The Stench of Oppressive Bonds

In these polite days of politically correct speech perhaps it is wrong to mention something so noxious as a smell. Yet, for everyone who works in the jails, around the courthouse, or with prisoners in general, it is a reality. We call it “holdover” smell. It is the fine odor of human fear mixed with only having enough money in the jails for the mandatory every other day or so shower. It is a distinct and instantly recognizable scent, and once you have smelled it you would not forget it. I am pretty sure anyone who has spent a night or two as a guest of the county will not forget it either.

Now, I could say this smell exists because the jail’s overcrowding means that prisoners in Harris County, Texas only get to wash about twice a week unless they have money in their commissary account to buy hygiene items. I could say it is because a lack of air conditioning in many spaces means that prisoners and jailers get to sweat a good bit if they are working or just existing in under-built spaces, or trying to break the monotony by doing manual labor in Houston’s heat. Jailers, however, get to go home and wash off the aroma of incarceration. I am going to put blame for this one, the actual smell of what it means to be poor and accused of a crime here in Harris County, right where it belongs…on the lack of courage among our judges, who will not grant pre-trial personal recognizance bonds for the poor.

Bail is an old common law concept that predates our constitution. It was, in olden times, completely random and often used to make certain that the Crown’s [or the corrupt local judge or Sheriff’s] enemies would remain in jail awaiting their “speedy trial” sometime in the next five years. In essence it is the posting of cash or land as a guarantee that a person shall appear on the date of their trial. Now, in those days when everyone knew everyone in their small town or village, and when people would actually worry about the consequences to their neighbors, the idea of my posting bail, or guaranteeing the appearance of my brother by offering to forfeit my lands to the local sovereign may have seemed workable. One could also see how quickly this system could be corrupted, and used to ensure the seizure of other people’s property, or that someone would remain in jail until the years forced them to accept a plea or else risk their family’s ruin.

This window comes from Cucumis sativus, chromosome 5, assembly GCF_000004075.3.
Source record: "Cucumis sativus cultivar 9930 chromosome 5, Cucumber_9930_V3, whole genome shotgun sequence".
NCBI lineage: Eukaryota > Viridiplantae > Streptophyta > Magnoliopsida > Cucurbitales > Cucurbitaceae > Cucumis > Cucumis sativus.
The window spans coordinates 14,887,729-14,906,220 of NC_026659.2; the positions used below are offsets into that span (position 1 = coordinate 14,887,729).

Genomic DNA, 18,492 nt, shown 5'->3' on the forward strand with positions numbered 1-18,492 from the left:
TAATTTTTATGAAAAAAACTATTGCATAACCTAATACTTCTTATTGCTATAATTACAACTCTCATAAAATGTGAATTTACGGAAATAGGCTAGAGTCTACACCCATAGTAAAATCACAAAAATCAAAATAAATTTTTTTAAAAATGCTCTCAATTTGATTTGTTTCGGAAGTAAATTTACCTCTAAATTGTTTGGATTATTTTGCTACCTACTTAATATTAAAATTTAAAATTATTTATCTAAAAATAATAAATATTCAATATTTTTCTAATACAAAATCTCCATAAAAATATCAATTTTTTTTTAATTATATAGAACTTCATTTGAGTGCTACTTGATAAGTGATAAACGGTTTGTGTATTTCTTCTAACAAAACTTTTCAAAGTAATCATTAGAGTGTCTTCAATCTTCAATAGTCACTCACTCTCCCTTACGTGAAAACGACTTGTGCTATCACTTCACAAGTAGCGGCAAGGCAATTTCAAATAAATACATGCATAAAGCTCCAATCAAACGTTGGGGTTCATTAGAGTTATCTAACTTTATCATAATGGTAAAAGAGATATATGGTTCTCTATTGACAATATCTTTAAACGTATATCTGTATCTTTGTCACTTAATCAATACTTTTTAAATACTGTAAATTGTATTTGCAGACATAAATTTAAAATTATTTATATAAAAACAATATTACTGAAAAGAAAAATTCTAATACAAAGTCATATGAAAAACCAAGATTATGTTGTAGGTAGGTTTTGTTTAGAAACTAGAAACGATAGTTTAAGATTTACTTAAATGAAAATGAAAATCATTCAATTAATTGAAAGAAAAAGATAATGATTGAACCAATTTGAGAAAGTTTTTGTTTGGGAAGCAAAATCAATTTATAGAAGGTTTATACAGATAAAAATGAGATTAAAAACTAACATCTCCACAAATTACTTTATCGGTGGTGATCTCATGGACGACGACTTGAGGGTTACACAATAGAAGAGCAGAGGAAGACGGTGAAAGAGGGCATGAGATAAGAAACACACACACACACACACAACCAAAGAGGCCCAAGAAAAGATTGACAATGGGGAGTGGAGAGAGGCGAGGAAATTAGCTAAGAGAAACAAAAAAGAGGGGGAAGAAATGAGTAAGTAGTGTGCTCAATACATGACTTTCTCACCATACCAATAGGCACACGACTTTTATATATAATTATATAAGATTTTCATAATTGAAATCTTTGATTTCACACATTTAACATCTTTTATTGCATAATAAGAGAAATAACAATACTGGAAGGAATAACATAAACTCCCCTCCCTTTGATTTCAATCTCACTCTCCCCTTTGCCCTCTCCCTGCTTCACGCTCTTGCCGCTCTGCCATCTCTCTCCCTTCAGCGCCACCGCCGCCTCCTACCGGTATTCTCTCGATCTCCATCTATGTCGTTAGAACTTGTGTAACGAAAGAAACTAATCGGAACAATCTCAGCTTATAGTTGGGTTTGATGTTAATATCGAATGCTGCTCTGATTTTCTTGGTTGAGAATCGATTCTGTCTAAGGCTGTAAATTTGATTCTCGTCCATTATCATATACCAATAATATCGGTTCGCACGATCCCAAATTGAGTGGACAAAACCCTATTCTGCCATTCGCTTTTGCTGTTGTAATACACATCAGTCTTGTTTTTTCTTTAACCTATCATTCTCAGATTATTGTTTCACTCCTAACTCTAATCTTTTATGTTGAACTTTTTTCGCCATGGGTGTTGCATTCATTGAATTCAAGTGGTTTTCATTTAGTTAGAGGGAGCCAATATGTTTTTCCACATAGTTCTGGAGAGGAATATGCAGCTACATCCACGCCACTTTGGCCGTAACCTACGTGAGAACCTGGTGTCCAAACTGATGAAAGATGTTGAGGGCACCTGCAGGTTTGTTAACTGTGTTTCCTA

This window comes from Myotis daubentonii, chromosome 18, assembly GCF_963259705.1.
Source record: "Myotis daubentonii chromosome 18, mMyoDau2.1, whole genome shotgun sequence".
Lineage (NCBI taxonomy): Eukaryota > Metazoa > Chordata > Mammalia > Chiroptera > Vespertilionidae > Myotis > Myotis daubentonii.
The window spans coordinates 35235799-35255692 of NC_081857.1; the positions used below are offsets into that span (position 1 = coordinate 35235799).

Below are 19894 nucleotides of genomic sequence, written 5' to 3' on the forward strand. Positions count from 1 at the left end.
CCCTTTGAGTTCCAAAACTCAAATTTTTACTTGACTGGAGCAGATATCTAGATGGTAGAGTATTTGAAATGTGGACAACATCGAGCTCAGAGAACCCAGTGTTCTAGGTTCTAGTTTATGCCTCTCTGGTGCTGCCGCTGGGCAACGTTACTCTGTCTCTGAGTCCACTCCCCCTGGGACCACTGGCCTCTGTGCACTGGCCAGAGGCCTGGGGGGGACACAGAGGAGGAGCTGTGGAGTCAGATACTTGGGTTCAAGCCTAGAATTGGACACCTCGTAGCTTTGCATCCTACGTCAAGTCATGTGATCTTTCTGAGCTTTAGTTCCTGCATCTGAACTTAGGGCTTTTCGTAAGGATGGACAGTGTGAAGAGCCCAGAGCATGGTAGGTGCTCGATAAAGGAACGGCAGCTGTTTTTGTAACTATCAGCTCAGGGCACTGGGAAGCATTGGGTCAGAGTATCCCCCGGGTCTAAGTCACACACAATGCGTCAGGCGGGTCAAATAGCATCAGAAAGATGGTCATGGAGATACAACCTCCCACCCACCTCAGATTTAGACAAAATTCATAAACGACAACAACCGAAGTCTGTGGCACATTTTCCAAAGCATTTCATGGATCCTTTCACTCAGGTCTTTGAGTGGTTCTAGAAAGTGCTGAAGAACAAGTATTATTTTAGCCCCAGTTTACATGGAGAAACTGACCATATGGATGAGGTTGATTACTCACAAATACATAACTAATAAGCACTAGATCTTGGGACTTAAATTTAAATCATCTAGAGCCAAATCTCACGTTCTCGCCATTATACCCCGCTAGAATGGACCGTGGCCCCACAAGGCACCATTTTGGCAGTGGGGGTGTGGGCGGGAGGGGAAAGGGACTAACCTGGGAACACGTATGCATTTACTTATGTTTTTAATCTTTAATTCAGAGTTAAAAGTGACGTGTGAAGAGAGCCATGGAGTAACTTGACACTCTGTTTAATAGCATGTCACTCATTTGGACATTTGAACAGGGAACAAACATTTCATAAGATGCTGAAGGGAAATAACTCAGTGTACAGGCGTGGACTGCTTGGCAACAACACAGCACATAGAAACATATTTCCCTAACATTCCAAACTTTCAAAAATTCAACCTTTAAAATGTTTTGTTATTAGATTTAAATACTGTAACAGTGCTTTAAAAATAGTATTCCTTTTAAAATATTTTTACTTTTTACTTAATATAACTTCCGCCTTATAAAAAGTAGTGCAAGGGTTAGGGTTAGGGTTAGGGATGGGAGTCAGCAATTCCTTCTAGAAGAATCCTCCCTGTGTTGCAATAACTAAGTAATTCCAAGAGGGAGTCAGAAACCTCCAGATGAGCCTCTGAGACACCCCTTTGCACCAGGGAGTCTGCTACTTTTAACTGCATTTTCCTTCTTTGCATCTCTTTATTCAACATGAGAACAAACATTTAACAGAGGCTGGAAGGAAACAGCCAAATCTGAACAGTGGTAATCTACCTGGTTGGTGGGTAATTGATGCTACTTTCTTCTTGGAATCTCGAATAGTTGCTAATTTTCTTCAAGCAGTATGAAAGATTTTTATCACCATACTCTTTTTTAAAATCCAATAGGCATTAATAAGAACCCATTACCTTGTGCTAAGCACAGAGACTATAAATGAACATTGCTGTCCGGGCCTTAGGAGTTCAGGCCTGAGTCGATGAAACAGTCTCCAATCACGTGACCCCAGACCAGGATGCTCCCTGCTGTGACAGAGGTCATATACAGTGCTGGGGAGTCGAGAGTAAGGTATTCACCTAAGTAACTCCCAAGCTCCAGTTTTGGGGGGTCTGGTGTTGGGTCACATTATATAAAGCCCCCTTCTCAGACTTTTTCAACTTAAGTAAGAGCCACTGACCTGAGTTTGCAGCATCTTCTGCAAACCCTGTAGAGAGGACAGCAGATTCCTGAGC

How little things have changed.

Oh, certainly, both our Texas state and our federal constitution prohibit excessive or oppressive bail, sentences, and fines, but what does that mean in practice? On any given day, in all of our 22 felony and 16 misdemeanor criminal courts, for any given offense, one will find bail set at 38 different amounts for the exact same crime. Despite much talk of reform recently, there is absolutely no rhyme or reason to the setting of bail in this county. No one has ever determined the rate that most people, for instance, could afford. Since we live in a time when the average income and salary are accessible at the touch of a button, one could have done that years ago.

As mentioned above, per CityData.com, which uses Census data for its figures, the average mean household income in Harris County is $52,489. The mean worth of a single family home is $203,000 and change. So, taking a conservative approach to what an average family could afford to commit on a surety bond [which is when one pays a bond insurer, or as we call them, bail bondsmen, a premium of 10 percent to take the bet our friend or family member will show up for court] and assuming most do not own their home free and clear, one family might be able to scrape up ten percent of their annual income to try and help out a fellow. So, let us say five grand, on a lucky day when no one is behind on the rent or taxes, could be gotten together by a family. That would cover a bond of fifty thousand dollars in Harris. That is the best most any family could do. So, if bonds were based upon what people could actually make, the highest bond would be fifty thousand. Period. Barring a millionaire being caught in the system, that should be the guiding rule. Yet we routinely see bonds of hundreds of thousands set, or bonds set at more than fifty thousand for minor crimes or for people who cannot possibly make them.

Also, for those who live on disability or on the margins of our economy, even that system would fail if it were enacted. For all those laid off in the oil industry, how would you like to suddenly have to post a bond for two and half times the ‘guesstimated’ value of the street drugs your teenage child was just found with? Does not make much sense, does it? Yet that is a common practice in Harris County, one that makes no sense whatsoever, and simply ensures that people accused of crimes stay in jail and rot. Or plead out, which is the unwritten goal of the system.

One other way the system makes no sense is that if one is poor, no consideration for that is given at all when the judges set bonds. Oh sure, there is lip service paid to the notion that judges weigh each situation differently; what that means in reality is that the judges almost never grant personal recognizance bonds, even for people who have no criminal record. That means that right now there are about twenty-five hundred men and women in Harris County jail who could be released tomorrow if the judge in their case had the decency and courage to do the right thing and order a PR bond in the case.